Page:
April Interest Rates Hold Steady for GRATs, Sales to Defective Grantor Trusts, and Intra-Family Loans

The April applicable federal rate ("AFR") for use with estate planning techniques such as CRTs, CLTs, QPRTs and GRATs is 2.2%, the same rate as March. The rate for use with a sale to a defective grantor trust, self-cancelling installment note ("SCIN") or intra-family loan with a note of a 9-year duration (the mid-term rate, compounded annually) declined slightly, to 1.81%. Lower rates work best with GRATs, CLTs, sales to defective grantor trusts, private annuities, SCINs and intra-family loans. The low AFR presents a potentially rewarding opportunity to fund GRATs in March. Current legislative proposals would significantly curtail short-term and zeroed-out GRATs. Therefore, GRATs should be funded immediately in order to be grandfathered from the effective date of any new legislation that may be enacted.

Clients also should continue to consider "refinancing" existing intra-family loans. The AFRs (based on annual compounding) used in connection with intra-family loans are .28% for loans with a term of 3 years or less, 1.81% for loans with a term of 9 years or less and 3.32% for loans with a term of longer than 9 years.

Thus, for example, if a 9-year loan is made to a child and the child can invest the funds and obtain a return in excess of 1.81%, the child will be entitled to retain any returns over 1.81%. These same rates are used in connection with sales to defective grantor trusts.

Highlight of Obama's FY 2015 Budget Plan – New Category of Annual Exclusion Gifts

For the first time the fiscal year budget includes a proposal for a new category of annual exclusion gifts. This new category would impose an annual limit of $50,000 per donor on the donor's transfers of property within the category and would eliminate the present interest requirement for such gifts. The new category would include transfers in trust and other transfers of property that, without regard to withdrawal, put, or other such rights in the donee, cannot immediately be liquidated by the donee.

Estate Of Richmond – Tax Court Uses A Net Asset Value Method To Determine Decedent's Interest In A Family-Owned Personal Holding Company and Rejects The Estate's Lower Value Which Used The Capitalization-Of-Dividends Method

The Decedent in this case owned a 23.44% interest in a family holding company, Person Holding Co. ("PHC"). PHC's assets consisted of publicly traded securities. Decedent was one of the three largest shareholders.

In the years before Decedent's death, PHC followed a philosophy of maximizing dividend income. It paid dividends reliably at a rate that had grown slightly more than 5% per year in the years from 1970 to 2005.

The estate engaged an accounting firm to value Decedent's PHC stock. The accountant, who was not a certified appraiser, used the capitalization-of-dividends method and provided an unsigned draft of the valuation report. The estate never asked him to finalize the report and used the unsigned draft on the Estate Tax Return.

The Court stated that the theory behind the income capitalization valuation method is that if an asset produces a predictable income stream, its value can be ascertained by calculating the present value of the future income stream. The Court further noted that such method is entirely appropriate where a company's assets are difficult to value, but not appropriate in the present case because the method ignored the most reliable data of value, i.e., the actual market prices of PHC's publicly traded securities.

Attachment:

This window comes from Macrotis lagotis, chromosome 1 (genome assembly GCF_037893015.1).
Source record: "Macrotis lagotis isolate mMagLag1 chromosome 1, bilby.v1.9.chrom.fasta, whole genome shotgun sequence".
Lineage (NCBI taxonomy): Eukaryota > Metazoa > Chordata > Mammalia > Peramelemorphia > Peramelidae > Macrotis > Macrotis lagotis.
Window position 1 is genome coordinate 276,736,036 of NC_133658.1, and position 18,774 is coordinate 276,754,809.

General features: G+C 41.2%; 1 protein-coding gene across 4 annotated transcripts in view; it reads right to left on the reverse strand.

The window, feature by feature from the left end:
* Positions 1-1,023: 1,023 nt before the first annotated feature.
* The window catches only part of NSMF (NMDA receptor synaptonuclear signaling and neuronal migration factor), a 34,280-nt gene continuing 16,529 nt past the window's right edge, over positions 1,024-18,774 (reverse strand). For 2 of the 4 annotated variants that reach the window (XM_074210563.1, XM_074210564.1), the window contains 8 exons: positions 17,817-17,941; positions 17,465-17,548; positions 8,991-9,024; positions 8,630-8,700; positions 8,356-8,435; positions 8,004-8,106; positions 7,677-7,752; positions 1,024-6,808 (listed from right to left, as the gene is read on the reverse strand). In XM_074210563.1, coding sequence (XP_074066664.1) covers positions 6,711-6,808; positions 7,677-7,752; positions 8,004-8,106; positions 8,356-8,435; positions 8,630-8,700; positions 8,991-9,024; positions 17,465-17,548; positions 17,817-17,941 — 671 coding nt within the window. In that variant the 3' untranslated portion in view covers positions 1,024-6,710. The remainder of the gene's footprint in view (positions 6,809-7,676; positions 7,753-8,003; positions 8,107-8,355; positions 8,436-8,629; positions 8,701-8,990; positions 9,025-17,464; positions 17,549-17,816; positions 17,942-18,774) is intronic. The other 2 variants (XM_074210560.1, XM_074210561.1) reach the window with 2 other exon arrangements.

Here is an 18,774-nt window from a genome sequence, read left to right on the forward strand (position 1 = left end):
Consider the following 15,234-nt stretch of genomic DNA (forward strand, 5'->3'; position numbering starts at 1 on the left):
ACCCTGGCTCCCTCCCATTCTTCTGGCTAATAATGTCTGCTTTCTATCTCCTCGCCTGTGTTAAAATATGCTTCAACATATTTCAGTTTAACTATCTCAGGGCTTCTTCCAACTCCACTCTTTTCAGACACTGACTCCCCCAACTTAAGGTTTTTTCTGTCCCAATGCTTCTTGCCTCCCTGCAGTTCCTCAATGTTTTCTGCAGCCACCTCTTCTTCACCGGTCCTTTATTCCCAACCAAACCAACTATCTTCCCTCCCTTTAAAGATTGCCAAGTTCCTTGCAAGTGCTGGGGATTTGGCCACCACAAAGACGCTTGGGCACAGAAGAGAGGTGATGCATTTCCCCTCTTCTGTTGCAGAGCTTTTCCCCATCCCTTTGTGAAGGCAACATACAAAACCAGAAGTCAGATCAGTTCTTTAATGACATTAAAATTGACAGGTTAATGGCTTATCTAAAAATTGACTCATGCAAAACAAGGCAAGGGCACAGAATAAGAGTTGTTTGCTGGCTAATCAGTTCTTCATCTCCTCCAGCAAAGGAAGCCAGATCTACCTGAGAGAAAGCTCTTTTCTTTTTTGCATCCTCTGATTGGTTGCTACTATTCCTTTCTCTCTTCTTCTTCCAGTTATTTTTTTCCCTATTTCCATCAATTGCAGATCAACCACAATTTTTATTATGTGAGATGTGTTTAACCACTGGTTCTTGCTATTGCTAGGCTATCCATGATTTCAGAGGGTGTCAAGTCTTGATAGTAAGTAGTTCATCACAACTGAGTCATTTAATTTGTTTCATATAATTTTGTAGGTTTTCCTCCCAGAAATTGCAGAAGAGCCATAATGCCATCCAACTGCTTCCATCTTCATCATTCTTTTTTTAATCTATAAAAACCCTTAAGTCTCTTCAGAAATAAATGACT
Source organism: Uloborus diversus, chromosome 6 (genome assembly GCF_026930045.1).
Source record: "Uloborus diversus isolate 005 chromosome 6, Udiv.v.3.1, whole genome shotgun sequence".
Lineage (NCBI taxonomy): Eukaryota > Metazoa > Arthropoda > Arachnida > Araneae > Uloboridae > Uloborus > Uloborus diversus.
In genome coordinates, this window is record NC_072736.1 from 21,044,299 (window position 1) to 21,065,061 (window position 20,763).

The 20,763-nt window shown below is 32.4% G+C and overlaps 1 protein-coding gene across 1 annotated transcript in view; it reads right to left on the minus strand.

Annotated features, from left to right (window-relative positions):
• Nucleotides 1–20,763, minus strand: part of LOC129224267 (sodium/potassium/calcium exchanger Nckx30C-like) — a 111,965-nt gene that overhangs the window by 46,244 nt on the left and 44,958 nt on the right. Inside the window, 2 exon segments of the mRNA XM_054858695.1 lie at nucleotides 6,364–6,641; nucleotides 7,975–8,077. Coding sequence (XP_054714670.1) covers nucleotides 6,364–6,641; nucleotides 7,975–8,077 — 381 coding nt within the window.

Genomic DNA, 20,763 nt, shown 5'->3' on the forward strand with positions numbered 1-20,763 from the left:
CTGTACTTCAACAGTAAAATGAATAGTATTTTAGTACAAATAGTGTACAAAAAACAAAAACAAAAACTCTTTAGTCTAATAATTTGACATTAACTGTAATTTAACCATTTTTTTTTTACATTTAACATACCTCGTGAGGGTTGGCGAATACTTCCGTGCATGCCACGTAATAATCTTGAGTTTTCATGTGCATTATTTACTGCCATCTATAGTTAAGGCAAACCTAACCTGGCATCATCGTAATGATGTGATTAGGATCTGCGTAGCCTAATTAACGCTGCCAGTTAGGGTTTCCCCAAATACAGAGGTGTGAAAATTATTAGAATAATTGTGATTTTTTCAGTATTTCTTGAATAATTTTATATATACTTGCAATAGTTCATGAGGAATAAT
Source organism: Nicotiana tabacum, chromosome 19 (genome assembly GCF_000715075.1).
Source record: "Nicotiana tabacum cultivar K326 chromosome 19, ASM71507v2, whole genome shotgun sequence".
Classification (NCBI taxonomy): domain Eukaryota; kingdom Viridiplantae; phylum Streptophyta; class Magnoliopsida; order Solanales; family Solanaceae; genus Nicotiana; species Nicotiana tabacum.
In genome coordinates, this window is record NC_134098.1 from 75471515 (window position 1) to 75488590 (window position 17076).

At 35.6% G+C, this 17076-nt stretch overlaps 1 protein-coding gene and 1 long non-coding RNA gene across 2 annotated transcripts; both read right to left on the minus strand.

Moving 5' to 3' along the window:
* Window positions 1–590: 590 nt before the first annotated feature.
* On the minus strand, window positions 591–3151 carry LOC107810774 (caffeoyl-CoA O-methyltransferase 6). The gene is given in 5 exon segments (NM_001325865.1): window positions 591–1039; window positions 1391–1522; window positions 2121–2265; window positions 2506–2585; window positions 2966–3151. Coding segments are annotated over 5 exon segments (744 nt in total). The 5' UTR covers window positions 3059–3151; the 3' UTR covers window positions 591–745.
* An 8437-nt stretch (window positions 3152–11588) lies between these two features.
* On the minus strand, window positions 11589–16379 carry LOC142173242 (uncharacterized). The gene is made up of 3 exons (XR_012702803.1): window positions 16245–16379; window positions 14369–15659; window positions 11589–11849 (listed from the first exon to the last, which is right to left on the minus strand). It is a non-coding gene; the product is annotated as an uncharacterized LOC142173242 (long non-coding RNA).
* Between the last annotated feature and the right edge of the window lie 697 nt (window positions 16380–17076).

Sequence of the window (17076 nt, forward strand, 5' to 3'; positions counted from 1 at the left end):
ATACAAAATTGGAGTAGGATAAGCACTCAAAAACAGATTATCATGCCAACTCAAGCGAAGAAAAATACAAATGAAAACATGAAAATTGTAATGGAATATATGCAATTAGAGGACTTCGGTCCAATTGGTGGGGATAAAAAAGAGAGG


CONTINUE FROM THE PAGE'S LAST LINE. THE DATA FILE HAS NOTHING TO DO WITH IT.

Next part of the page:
The Court thus rejected the estate's value and upheld a large valuation misstatement penalty, finding that the estate failed to demonstrate good faith or reasonable cause for its low value. The Court was particularly concerned in this regard that the estate did not hire a qualified appraiser.

Gaied v. New York State Tax Appeals – The New York State Court Of Appeals Finds That New York May Only Tax Taxpayers Who Maintain a Residence in New York For Personal Use

The New York Court of Appeals reversed a decision of the New York State Tax Appeals Tribunal (the "Tribunal") and rejected years of administrative interpretation regarding New York's statutory resident test. Under New York tax law, New York may impose its personal income tax on the worldwide income of an individual who is domiciled in another state if he or she: (i) maintains a permanent place of abode in New York for substantially all of the tax year and (ii) spends more than 183 days in New York.

The New York State Department of Taxation and Finance had traditionally taken the position that the taxpayer need not actually live in the abode to meet the first prong of the test. The Court of Appeals rejected this interpretation and held that in order to qualify as a permanent place of abode there must be some basis to conclude that the dwelling was utilized as the taxpayer's residence.

Estate of Karter Yu – Australian Court Admits to Probate a Will Created On An iPhone

The Decedent committed suicide in September 2011. Shortly before, he created a series of documents on his iPhone. One document stated, "This is the last Will and Testament" of the Decedent and referred to his address. The document set out his testamentary intentions regarding his entire estate, named executors, and included the Decedent's name at the end of the document where a signature would typically appear.

Australian law provides that if a Court is satisfied that a person intended a document to form his or her Will, then the document is a Will as long as three conditions are met: there has to be document, it has to purport to state the decedent's testamentary intentions, and the decedent had to intend it to form his Will. The Court concluded that the iPhone Will met all these requirements and admitted the Will to probate.